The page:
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From the Motor Sport Archive
In the heat of Imola nothing could stop Nigel Mansell setting another record.
This time last year, at the fifth Grand Prix of the season, Williams-Renault had firmly indicated the strength of its challenge to McLaren-Honda. That race, the Canadian GP, ultimately fell to poor old Nelson Piquet in the Benetton-Ford, but only after Mansell's last minute drama. Senna had won the previous four, but both Patrese and Mansell had shown the pace of the FW14 and its ultimate challenge was inevitable.
If McLaren had hoped to pose a similar threat as the F1 circus rolled into the Autodromo Enzo e Dino Ferrari in mid-May, it was in for an unpleasant shock.
After the inconclusive event in Spain expec tations were raised for Imola, and when Senna finished Friday's first free practice session a mere tenth adrift of Mansell, having been very close also in pre-race testing, pulses began to race. Perhaps, after all, we were going to have a real race? The truth, however, was that Mansell had been unhappy with the set-up of his Williams. That afternoon he wrapped up his fifth consecutive pole position, well over a second clear of Senna, and after all manner of drama awaiting an engine change that day, Riccardo Patrese came out fighting on Saturday afternoon too. Though a second slower than Mansell's pole, and half a second off the Briton's best in that session, the local boy pushed Senna off the front row altogether.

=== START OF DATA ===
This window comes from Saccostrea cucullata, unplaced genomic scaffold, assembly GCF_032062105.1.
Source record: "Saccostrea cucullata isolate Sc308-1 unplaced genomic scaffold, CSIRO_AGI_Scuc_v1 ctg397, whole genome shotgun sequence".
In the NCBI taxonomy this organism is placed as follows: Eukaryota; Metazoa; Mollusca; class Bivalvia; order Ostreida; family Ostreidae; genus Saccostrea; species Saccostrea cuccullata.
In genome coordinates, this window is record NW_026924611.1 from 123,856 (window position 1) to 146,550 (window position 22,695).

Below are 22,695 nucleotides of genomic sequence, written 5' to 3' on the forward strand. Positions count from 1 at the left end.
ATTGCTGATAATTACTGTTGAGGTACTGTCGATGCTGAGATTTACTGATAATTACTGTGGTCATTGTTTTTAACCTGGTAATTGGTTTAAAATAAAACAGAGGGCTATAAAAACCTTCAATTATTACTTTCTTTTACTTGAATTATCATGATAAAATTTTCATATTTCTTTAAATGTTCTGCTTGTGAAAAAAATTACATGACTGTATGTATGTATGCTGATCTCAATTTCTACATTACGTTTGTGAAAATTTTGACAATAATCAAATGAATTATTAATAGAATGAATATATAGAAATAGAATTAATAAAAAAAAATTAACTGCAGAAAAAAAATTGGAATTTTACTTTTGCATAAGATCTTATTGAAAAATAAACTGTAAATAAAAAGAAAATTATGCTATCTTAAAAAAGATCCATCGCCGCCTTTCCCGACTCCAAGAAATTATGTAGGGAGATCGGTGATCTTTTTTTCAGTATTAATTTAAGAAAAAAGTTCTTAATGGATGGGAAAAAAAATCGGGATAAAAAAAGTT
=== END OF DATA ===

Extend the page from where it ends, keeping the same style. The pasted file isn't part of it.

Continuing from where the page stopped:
Qualifying is one thing; racing another. And never was that more apparent than when the field finally got away properly after the first start had been cancelled when Karl Wendlinger stalled his well-qualified March on the original grid.